My favorite things: Wolf changed the name of the town and the people involved, but he kept the names of streets, events, and local businesses. For a native of the town where the murder occurred, reading this was a bizarre experience but still engaging. I love the variety of voices, used to paint a more complete picture of the events that took place, with each of the narrators trying to discover ways they could have prevented the senseless murder.

Who it’s great for: Older teens and adults who crave mysteries or suspense. The short chapters and rotating narration make this a great choice for reluctant readers.

Abby’s rating: three-and-a-half-shells


Pick up a copy of this book at Amazon (affiliate link) or in your local library.

The Hate U Give by Angie Thomas

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Originally published in: 2017

What it’s about: A teen girl watches her oldest friend as he is murdered by the police. She contemplates Tupac’s concept of THUG LIFE (The Hate U Give Little Infants F***s Everyone) while struggling to stand up for her community.

What made me pick it up: This has been getting crazy good press so I scooped it up as soon as I could.

My favorite things: Starr’s voice is genuine and her heartbreak palpable. Thomas captures the essence and urgency of the Black Lives Matter movement without exploiting or forgetting the real lives that have been lost. The current movement is tied to the past through more than Tupac’s words; reminiscent of the response by Bloods and Crips to the Rodney King verdict, local opposing gangs band together to protect their communities and join in protest against the violence they face at the hands of the state. The overall effect is both breathtaking and devastating.

Who it’s great for: Teens and adults looking to understand and process the violence faced by communities of color in our society.

Abby’s rating: five-shells


Pick up a copy of this book at Amazon (affiliate link) or in your local library.

Through the Woods by Emily Carroll

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Originally published in: 2014

What it’s about: A collection of short horror stories told in a graphic novel format.

What made me pick it up: This is one of my favorite graphic novels from the past few years, so I picked up back up to help me out of a reading slump.

My favorite things: The stories are short and simple but absolutely haunting. Each time I read them I end up with goosebumps and a distinct feeling of unease. The art is beautiful and bleak, using color only sparingly and to great effect. Reading this is like experiencing some of your creepiest nightmares on the page.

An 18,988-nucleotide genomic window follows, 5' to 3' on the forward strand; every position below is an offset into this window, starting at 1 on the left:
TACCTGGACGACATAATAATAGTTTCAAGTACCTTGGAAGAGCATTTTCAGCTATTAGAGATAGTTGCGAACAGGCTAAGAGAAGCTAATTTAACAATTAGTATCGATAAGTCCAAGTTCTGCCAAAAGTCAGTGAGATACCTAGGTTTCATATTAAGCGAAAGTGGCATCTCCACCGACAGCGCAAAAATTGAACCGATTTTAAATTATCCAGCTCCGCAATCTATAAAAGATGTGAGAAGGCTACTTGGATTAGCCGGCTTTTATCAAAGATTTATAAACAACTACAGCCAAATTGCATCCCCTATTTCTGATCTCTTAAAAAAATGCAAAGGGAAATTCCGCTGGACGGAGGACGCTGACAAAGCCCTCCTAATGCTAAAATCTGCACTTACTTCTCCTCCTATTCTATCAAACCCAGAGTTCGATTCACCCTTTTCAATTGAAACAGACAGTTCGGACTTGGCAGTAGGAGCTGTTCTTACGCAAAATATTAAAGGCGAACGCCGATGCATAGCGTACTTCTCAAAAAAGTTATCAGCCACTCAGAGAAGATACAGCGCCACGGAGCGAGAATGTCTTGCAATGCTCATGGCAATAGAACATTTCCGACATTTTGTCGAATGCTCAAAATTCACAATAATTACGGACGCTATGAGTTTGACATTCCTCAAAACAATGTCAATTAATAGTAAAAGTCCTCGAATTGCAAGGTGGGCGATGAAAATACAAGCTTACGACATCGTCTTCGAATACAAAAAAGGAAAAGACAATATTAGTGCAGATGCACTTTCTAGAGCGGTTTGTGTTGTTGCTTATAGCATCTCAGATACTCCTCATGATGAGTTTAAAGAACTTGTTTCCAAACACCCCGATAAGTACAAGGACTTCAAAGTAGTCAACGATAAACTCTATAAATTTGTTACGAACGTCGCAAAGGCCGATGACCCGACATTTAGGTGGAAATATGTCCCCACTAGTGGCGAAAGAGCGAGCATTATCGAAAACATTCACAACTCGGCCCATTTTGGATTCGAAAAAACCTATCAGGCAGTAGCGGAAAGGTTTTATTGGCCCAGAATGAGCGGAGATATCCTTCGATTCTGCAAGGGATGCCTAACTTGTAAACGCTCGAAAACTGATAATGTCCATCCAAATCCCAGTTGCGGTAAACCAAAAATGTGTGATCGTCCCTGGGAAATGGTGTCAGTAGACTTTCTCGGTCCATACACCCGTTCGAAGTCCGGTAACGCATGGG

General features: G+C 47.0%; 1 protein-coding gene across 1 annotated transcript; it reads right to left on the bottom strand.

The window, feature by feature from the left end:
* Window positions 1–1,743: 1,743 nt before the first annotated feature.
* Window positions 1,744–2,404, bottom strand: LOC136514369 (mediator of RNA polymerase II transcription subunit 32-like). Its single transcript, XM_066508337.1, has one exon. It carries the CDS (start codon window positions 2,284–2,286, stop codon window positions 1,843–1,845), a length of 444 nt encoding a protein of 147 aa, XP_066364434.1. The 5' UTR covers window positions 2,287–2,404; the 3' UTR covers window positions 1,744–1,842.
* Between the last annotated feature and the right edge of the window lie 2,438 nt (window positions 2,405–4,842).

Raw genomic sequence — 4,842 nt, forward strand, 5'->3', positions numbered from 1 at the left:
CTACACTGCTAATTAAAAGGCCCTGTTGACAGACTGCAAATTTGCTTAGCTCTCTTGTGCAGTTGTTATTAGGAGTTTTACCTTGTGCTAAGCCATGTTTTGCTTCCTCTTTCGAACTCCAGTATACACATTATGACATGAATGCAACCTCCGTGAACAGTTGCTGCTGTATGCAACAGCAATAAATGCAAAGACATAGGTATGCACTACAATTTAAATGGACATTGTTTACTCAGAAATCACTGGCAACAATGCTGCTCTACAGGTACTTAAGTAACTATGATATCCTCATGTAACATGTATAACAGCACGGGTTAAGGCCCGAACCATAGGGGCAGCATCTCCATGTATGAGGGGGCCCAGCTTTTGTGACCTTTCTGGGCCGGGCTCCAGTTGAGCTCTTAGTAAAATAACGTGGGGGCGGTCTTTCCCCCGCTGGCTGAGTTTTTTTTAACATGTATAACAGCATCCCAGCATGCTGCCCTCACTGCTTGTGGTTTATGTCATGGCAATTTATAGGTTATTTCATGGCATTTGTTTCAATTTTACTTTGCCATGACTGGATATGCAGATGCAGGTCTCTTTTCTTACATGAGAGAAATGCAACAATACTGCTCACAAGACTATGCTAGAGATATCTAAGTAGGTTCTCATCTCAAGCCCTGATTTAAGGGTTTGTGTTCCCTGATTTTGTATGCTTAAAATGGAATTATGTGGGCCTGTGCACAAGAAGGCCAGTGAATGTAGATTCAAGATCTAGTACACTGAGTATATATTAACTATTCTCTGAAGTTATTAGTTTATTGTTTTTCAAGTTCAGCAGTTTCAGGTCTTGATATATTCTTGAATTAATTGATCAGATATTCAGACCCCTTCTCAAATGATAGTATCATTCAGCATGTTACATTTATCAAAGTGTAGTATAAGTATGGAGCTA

Who it’s great for: Adults and teens that enjoy graphic novels and want creepy horror stories. Fans of Audrey Niffineggar’s illustrated works.

Abby’s rating: five-shells


Want a copy? Find one at Amazon (affiliate link) or see if it’s available at a library near you.


Heist Society by Ally Carter

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Originally published in: 2010

What it’s about: Kat attempts to leave the family business of stealing art but she gets roped back in through an effort to save her father.

What made me pick it up: This was the first pick for a new book club we’re both in. We were looking for a quick, light, and engaging young adult read.

My favorite things: This was a really fun read. There are a few different threads to follow and relationships that become more complicated with each page. I love that the thieves all work off a shared knowledge of cons named for fairytales and bedtime stories. It’s a fast-paced and exciting read that never has a chance to get the slightest bit boring.

Who it’s great for: Good for teens and adults looking for something upbeat and engaging. Fans of Robin Benway’s Also Known As and Ally Carter’s other work. Readers interested in spying, thieving, or just carrying out some good old-fashioned cons.

Abby’s rating: three-and-a-half-shells


Want a copy? Find one at Amazon (affiliate link) or see if it’s available at a library near you.